Is It Really 2013 or Is It 2007 Again? Devon Self-Storage CEO Offers Insight to the Self-Storage Real Estate Market
|Copyright 2014 by Virgo Publishing.|
|Posted on: 08/23/2013|
By Kenneth E. Nitzberg
If you look at the market for the sale and purchase of self-storage assets today, and you’ve been in the sector since at least 2005, at first blush, it would be difficult to tell whether you were in the summer of 2007 at the height of the self-storage market frenzy or if it is really the summer of 2013.
We are once again seeing capitalization (cap) rates for class-A self-storage facilities hit 6 percent and sometimes even lower. If it's a class-A portfolio for sale, it’s likely in the 5 percent range. It’s a great market if you’re a seller and have a class-A facility in a major metropolitan market, but it’s a very difficult time to be a buyer if you have funds to place in the self-storage asset category.
So what’s going on with the market? I believe there are three factors at work, the combined pressure from which is continuing to drive market cap rates down, thereby driving up prices.
The first leg of the three-legged stool is interest rates. They have continued to fall. With the much greater availability of significant amounts of debt, the combination has driven up prices buyers can justify paying. Although interest rates have again moved up almost 100 basis points in the past 60 days, they’re still at or below historical levels of the past 20 years.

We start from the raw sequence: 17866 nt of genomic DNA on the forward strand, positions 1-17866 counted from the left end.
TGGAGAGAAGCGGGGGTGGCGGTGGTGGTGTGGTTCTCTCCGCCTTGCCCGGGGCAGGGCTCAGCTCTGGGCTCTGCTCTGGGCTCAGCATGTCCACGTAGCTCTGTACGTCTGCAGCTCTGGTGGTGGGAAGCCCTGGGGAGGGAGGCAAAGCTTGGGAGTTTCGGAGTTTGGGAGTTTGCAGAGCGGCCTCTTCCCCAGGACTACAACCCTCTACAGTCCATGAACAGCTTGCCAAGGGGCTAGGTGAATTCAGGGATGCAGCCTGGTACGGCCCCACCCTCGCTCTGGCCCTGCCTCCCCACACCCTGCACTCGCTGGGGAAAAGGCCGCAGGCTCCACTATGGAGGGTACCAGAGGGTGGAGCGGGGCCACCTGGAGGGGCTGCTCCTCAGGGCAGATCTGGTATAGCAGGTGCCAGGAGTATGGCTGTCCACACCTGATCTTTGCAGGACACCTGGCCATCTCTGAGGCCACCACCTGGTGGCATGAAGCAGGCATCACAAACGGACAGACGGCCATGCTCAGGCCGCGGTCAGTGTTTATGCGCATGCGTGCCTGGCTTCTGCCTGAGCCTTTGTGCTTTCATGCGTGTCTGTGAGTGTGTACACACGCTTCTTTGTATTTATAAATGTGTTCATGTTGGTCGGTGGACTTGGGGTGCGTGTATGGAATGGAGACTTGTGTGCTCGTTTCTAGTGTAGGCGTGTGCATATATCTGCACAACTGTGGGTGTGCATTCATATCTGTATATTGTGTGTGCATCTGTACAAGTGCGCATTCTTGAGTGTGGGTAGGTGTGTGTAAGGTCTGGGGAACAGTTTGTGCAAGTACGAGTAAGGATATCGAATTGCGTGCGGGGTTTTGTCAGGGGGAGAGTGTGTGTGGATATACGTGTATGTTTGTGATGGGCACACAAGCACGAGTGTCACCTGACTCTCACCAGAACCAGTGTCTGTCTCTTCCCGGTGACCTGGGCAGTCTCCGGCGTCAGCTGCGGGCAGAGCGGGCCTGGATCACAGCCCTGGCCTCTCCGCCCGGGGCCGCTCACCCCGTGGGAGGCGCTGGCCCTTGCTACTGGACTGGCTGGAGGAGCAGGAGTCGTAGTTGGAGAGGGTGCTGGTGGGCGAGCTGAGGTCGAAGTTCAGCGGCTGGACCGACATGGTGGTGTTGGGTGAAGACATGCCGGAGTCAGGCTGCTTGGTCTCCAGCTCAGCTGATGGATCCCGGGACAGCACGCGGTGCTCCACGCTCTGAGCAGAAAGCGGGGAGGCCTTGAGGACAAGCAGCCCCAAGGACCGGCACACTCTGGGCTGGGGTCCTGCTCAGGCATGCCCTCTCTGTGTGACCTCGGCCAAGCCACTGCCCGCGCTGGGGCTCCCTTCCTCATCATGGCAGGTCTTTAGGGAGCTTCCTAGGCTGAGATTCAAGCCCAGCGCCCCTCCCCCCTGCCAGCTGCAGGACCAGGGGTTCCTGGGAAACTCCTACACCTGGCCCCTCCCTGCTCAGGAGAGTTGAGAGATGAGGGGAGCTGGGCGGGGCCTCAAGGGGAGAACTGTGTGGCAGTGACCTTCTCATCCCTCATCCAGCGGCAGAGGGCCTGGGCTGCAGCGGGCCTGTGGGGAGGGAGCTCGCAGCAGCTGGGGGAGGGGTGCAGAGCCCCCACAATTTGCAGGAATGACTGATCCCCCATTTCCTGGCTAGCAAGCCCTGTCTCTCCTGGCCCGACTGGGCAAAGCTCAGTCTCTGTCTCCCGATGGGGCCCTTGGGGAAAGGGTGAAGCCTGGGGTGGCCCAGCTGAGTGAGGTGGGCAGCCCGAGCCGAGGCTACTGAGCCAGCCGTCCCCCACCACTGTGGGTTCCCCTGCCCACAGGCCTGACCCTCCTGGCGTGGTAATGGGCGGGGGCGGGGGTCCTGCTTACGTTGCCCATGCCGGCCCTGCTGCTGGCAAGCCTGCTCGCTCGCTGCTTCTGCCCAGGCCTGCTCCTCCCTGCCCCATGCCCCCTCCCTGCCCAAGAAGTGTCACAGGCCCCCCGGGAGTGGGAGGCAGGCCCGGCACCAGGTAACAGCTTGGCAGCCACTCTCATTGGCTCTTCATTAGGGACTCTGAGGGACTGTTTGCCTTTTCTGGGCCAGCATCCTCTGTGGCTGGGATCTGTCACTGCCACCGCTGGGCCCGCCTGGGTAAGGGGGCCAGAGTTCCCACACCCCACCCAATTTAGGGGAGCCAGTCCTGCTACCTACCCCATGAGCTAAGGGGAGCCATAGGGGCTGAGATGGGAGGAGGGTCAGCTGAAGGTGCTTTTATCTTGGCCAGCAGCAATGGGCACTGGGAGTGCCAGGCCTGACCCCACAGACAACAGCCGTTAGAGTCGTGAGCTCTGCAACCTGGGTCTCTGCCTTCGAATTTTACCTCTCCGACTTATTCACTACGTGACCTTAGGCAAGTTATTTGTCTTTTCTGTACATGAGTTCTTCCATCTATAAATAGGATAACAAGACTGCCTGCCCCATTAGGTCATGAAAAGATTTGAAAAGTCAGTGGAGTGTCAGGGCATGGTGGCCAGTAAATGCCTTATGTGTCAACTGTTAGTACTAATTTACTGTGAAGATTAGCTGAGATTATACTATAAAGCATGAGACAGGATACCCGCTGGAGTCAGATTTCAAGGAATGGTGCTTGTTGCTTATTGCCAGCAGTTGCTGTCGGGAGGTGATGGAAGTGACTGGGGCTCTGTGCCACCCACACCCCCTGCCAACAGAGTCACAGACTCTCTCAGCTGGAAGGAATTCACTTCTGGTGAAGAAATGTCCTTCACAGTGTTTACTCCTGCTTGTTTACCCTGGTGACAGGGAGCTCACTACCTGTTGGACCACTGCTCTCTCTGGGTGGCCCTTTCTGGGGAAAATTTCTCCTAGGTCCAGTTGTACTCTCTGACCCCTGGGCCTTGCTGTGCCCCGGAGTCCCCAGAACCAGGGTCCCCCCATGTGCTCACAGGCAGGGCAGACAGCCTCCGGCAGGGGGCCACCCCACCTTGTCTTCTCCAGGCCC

Commercial mortgage-backed security (CMBS), fixed-rate, 10-year loans are available in the high 4 percent to low 5 percent rates. Simply put, interest rates at this level can make marginal acquisitions look a great deal—better than they may actually be. Are we as an industry selling self-storage facilities or large amounts of real estate “lipstick” to make the product look better than it really is?
The second leg is the recovery that has taken place in the self-storage sector. Over the past three years (beginning in 2010, after the “crash” in the fall of 2008 with the demise of Lehman Bros. Holdings Inc.), we’ve seen occupancies rise significantly. For the first time in more than five years, the industry can now raise rates fairly significantly without fear that it will cause a stampede of move-outs. This has dramatically increased revenue and net operating income (NOI) for well-managed self-storage facilities in strong markets.
Lack of New Construction
The third leg is the lack of any meaningful new construction of self-storage facilities over the past five years, thus allowing the existing overbuilt capacity created between 2004 and 2008 to be absorbed. This has permitted those overbuilt markets to fill and for storage owners to begin raising rents as demand has grown.
There simply has been no appetite from the lending community to make construction loans for self-storage. As a result, the pipeline of new product is very small, and that doesn’t look to change for at least several more years due to the normal construction-permit timeline.